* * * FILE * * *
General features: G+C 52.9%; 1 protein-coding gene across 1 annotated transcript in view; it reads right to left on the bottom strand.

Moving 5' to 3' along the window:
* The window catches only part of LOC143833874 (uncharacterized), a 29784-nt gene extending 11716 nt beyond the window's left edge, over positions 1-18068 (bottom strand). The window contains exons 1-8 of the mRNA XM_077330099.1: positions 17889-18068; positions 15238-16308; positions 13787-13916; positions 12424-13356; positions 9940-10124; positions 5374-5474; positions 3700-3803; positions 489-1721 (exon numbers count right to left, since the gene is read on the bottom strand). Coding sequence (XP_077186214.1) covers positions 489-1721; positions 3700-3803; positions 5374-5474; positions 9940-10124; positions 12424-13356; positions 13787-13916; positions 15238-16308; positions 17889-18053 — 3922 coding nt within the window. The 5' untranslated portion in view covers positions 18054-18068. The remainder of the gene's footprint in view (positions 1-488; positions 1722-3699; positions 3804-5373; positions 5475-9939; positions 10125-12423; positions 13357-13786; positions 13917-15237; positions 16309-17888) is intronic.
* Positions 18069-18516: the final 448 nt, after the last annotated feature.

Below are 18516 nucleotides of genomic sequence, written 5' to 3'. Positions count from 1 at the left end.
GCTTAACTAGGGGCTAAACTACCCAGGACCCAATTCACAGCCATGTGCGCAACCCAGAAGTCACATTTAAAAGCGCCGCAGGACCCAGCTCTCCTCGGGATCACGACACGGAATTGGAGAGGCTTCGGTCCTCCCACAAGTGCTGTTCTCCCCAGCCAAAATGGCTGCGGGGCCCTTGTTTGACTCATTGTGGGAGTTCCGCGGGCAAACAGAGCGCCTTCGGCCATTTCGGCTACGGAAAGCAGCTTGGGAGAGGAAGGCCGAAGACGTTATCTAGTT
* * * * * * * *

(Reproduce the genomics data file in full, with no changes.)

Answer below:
General features: G+C 52.9%; 1 protein-coding gene across 1 annotated transcript in view; it reads right to left on the bottom strand.

Moving 5' to 3' along the window:
* The window catches only part of LOC143833874 (uncharacterized), a 29784-nt gene extending 11716 nt beyond the window's left edge, over positions 1-18068 (bottom strand). The window contains exons 1-8 of the mRNA XM_077330099.1: positions 17889-18068; positions 15238-16308; positions 13787-13916; positions 12424-13356; positions 9940-10124; positions 5374-5474; positions 3700-3803; positions 489-1721 (exon numbers count right to left, since the gene is read on the bottom strand). Coding sequence (XP_077186214.1) covers positions 489-1721; positions 3700-3803; positions 5374-5474; positions 9940-10124; positions 12424-13356; positions 13787-13916; positions 15238-16308; positions 17889-18053 — 3922 coding nt within the window. The 5' untranslated portion in view covers positions 18054-18068. The remainder of the gene's footprint in view (positions 1-488; positions 1722-3699; positions 3804-5373; positions 5475-9939; positions 10125-12423; positions 13357-13786; positions 13917-15237; positions 16309-17888) is intronic.
* Positions 18069-18516: the final 448 nt, after the last annotated feature.

Below are 18516 nucleotides of genomic sequence, written 5' to 3'. Positions count from 1 at the left end.
GCTTAACTAGGGGCTAAACTACCCAGGACCCAATTCACAGCCATGTGCGCAACCCAGAAGTCACATTTAAAAGCGCCGCAGGACCCAGCTCTCCTCGGGATCACGACACGGAATTGGAGAGGCTTCGGTCCTCCCACAAGTGCTGTTCTCCCCAGCCAAAATGGCTGCGGGGCCCTTGTTTGACTCATTGTGGGAGTTCCGCGGGCAAACAGAGCGCCTTCGGCCATTTCGGCTACGGAAAGCAGCTTGGGAGAGGAAGGCCGAAGACGTTATCTAGTT